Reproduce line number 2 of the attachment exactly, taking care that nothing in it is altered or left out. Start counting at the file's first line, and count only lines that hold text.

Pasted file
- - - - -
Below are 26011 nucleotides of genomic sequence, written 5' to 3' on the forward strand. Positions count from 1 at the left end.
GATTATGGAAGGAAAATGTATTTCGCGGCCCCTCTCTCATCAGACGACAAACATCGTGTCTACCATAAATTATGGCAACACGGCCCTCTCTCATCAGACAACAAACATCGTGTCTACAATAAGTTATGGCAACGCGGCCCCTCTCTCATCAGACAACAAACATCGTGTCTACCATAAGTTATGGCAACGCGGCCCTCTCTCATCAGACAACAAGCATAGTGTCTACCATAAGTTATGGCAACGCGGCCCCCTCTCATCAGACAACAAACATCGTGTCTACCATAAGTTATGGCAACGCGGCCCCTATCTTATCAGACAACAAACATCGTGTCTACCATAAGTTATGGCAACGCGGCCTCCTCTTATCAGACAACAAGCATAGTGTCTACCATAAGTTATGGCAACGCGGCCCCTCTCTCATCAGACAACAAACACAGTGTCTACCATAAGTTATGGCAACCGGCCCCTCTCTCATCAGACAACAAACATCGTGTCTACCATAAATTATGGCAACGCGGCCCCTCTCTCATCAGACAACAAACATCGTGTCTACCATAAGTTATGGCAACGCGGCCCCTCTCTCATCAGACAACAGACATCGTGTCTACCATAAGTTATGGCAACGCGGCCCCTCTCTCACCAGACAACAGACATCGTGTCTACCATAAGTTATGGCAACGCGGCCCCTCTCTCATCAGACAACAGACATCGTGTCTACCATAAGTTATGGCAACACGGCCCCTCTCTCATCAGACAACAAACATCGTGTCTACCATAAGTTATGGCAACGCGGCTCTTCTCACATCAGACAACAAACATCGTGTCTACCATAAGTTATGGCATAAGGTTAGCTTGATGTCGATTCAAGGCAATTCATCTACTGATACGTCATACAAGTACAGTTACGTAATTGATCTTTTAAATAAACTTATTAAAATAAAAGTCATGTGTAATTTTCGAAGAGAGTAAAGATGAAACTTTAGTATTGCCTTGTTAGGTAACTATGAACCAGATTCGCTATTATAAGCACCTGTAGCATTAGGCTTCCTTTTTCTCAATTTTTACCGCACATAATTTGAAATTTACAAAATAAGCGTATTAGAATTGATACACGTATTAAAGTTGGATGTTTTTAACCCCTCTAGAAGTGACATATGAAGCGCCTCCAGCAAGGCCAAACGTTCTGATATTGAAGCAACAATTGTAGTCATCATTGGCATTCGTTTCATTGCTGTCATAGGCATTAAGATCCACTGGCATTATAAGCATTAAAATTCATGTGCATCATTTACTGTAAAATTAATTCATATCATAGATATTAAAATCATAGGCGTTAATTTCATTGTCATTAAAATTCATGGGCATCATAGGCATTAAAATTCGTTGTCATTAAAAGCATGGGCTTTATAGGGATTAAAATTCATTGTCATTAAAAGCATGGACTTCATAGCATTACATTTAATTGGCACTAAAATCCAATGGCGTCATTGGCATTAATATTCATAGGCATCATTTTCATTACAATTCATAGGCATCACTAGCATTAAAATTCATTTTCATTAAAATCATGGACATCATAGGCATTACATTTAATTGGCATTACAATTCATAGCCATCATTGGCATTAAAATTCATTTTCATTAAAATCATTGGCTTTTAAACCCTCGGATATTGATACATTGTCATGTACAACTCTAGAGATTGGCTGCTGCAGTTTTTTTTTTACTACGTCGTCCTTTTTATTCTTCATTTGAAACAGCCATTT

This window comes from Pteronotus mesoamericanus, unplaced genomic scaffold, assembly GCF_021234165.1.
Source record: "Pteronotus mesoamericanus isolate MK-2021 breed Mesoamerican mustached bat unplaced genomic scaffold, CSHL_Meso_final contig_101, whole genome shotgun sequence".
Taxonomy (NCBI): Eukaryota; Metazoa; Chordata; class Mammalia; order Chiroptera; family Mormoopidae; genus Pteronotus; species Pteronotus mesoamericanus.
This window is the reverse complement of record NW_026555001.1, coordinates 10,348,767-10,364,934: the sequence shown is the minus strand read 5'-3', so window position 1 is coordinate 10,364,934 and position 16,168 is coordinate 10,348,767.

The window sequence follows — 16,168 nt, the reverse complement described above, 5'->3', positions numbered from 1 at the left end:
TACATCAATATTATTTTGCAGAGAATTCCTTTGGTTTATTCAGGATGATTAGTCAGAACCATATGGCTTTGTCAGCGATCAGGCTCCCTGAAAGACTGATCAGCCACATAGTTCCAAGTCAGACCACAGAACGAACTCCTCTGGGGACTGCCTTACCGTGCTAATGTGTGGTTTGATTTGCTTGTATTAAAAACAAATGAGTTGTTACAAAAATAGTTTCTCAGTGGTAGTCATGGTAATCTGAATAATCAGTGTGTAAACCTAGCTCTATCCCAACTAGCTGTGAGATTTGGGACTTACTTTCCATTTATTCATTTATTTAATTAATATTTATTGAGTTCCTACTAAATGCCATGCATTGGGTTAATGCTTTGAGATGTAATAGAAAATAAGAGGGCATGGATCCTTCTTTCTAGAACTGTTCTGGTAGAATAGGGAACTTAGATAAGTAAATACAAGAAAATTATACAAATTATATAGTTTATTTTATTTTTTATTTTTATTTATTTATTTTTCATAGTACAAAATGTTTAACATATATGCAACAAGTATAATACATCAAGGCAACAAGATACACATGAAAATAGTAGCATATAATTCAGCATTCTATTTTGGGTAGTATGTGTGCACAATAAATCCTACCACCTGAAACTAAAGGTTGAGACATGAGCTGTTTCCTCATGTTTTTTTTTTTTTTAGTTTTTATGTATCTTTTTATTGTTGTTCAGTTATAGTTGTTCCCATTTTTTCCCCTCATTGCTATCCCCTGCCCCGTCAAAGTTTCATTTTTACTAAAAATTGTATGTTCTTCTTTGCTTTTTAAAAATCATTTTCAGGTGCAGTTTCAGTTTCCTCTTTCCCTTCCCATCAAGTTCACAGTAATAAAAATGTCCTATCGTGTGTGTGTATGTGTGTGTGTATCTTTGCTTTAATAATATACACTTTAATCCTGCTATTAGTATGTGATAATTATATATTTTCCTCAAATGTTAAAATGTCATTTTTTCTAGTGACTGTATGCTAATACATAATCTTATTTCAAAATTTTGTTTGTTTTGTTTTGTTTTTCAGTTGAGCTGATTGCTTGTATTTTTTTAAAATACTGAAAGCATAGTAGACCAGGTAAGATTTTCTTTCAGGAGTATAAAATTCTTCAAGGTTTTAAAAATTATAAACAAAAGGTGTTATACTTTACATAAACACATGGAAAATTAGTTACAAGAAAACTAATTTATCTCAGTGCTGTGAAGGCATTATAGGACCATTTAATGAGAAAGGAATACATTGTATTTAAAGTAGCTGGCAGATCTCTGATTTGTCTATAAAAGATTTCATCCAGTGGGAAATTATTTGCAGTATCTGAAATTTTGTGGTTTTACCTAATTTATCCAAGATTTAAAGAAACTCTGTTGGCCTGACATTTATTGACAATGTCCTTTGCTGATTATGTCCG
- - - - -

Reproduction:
GATTATGGAAGGAAAATGTATTTCGCGGCCCCTCTCTCATCAGACGACAAACATCGTGTCTACCATAAATTATGGCAACACGGCCCTCTCTCATCAGACAACAAACATCGTGTCTACAATAAGTTATGGCAACGCGGCCCCTCTCTCATCAGACAACAAACATCGTGTCTACCATAAGTTATGGCAACGCGGCCCTCTCTCATCAGACAACAAGCATAGTGTCTACCATAAGTTATGGCAACGCGGCCCCCTCTCATCAGACAACAAACATCGTGTCTACCATAAGTTATGGCAACGCGGCCCCTATCTTATCAGACAACAAACATCGTGTCTACCATAAGTTATGGCAACGCGGCCTCCTCTTATCAGACAACAAGCATAGTGTCTACCATAAGTTATGGCAACGCGGCCCCTCTCTCATCAGACAACAAACACAGTGTCTACCATAAGTTATGGCAACCGGCCCCTCTCTCATCAGACAACAAACATCGTGTCTACCATAAATTATGGCAACGCGGCCCCTCTCTCATCAGACAACAAACATCGTGTCTACCATAAGTTATGGCAACGCGGCCCCTCTCTCATCAGACAACAGACATCGTGTCTACCATAAGTTATGGCAACGCGGCCCCTCTCTCACCAGACAACAGACATCGTGTCTACCATAAGTTATGGCAACGCGGCCCCTCTCTCATCAGACAACAGACATCGTGTCTACCATAAGTTATGGCAACACGGCCCCTCTCTCATCAGACAACAAACATCGTGTCTACCATAAGTTATGGCAACGCGGCTCTTCTCACATCAGACAACAAACATCGTGTCTACCATAAGTTATGGCATAAGGTTAGCTTGATGTCGATTCAAGGCAATTCATCTACTGATACGTCATACAAGTACAGTTACGTAATTGATCTTTTAAATAAACTTATTAAAATAAAAGTCATGTGTAATTTTCGAAGAGAGTAAAGATGAAACTTTAGTATTGCCTTGTTAGGTAACTATGAACCAGATTCGCTATTATAAGCACCTGTAGCATTAGGCTTCCTTTTTCTCAATTTTTACCGCACATAATTTGAAATTTACAAAATAAGCGTATTAGAATTGATACACGTATTAAAGTTGGATGTTTTTAACCCCTCTAGAAGTGACATATGAAGCGCCTCCAGCAAGGCCAAACGTTCTGATATTGAAGCAACAATTGTAGTCATCATTGGCATTCGTTTCATTGCTGTCATAGGCATTAAGATCCACTGGCATTATAAGCATTAAAATTCATGTGCATCATTTACTGTAAAATTAATTCATATCATAGATATTAAAATCATAGGCGTTAATTTCATTGTCATTAAAATTCATGGGCATCATAGGCATTAAAATTCGTTGTCATTAAAAGCATGGGCTTTATAGGGATTAAAATTCATTGTCATTAAAAGCATGGACTTCATAGCATTACATTTAATTGGCACTAAAATCCAATGGCGTCATTGGCATTAATATTCATAGGCATCATTTTCATTACAATTCATAGGCATCACTAGCATTAAAATTCATTTTCATTAAAATCATGGACATCATAGGCATTACATTTAATTGGCATTACAATTCATAGCCATCATTGGCATTAAAATTCATTTTCATTAAAATCATTGGCTTTTAAACCCTCGGATATTGATACATTGTCATGTACAACTCTAGAGATTGGCTGCTGCAGTTTTTTTTTTACTACGTCGTCCTTTTTATTCTTCATTTGAAACAGCCATTT